very satisfactorily written han. im prouda you…

  • Iwona Frydryszak on 16th May 2010:

    Thank you Iris. Philippines seems so far away from Europe… Thank you to bring the light to case of IDPs in Philippines .

  • Iris Cecilia Gonzales on 17th May 2010:


    I hope he has. He has made a lot of promises to the people. We will see. For now, I haven’t heard his plans yet because he has yet to be officially proclaimed.




    Thanks for reading! It is my honor and privilege to be able to witness what I witnessed and to be able to tell this story. Thanks again.

  • Giedre Steikunaite on 17th May 2010:

    Iris, another greatly crafted post from you, thank you! I meant to ask you, since you work for a Manila daily. Do stories like the ones you’ve been posting here make it to the mainstream press?

  • Angel Constantino on 18th May 2010:

    Hi Iris! This is a very enlightening and well written piece. I’ve enjoyed all your posts so far. Best of luck in this competition! smile

  • Iris Cecilia Gonzales on 20th May 2010:

    Hi Giedre,

    Thanks for reading and thanks for the comment. Sometimes, stories like these make it to the mainstream press but journalists usually don’t have time to work on reportage pieces such as this because we our hands are tied by the demands of the daily grind.

  • Giedre Steikunaite on 20th May 2010:

    Thank you Iris. So time is the biggest problem then? Well, it ain’t that bad! See, in my homeland, Lithuania, journalists either a)don’t care at all or b)their bosses don’t care at all and wouldn’t print stories on social issues unless a mother killed her two kids with a hammer - that kind of stuff they like!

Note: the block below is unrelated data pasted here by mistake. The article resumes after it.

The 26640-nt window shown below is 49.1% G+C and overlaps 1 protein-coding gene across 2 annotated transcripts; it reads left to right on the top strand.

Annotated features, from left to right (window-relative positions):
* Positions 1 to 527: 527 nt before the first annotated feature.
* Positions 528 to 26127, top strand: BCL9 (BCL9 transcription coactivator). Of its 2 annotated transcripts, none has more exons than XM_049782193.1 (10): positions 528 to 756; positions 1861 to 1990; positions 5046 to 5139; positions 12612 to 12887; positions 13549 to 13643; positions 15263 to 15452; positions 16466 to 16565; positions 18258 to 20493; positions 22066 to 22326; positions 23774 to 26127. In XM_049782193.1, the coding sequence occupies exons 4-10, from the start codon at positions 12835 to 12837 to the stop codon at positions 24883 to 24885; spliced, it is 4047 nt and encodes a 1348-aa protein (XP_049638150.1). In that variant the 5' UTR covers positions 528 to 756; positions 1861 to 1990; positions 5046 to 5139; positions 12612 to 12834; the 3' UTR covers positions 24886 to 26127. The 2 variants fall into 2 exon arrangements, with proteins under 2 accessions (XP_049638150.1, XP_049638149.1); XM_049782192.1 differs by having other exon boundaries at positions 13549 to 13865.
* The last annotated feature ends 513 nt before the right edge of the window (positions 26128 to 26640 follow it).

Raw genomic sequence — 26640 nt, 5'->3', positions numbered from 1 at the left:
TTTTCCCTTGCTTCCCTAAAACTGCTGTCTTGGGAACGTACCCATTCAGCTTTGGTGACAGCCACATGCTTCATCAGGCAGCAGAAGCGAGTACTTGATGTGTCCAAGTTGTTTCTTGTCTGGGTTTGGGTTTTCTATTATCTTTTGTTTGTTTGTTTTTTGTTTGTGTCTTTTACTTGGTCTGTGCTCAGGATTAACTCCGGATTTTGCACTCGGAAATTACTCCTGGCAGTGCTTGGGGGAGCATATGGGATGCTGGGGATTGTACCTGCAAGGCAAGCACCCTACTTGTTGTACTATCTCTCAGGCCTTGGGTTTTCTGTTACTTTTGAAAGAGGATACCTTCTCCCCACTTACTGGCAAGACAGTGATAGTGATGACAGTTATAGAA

• Iris Cecilia Gonzales on 20th May 2010:

    Thanks Angel! Thanks for reading. It is my honor and privilege to be reporting on the different issues. There are so many stories on development that are crying out to be written and heard.

  • Iris Cecilia Gonzales on 23rd May 2010:


    Sorry to hear about the situation in Lithuania. We also have those problems. Exactly why our hands our tied to the demands of the daily grind because that’s what the bosses want. Sure you can do pieces on social issues but that’s not all the time. They would still want to see the usual stories; the day-to-day news. That is why this platform is a good opportunity to tell people the many stories crying out to be heard!

  • Iris Cecilia Gonzales on 27th May 2010:

    Dear all,

    I’m sharing with you a photo story on Mindanao, particularly how the recently concluded elections went in this part of our country. Results of the election will spell a lot of difference to the lives of the people of the island including the IDPs.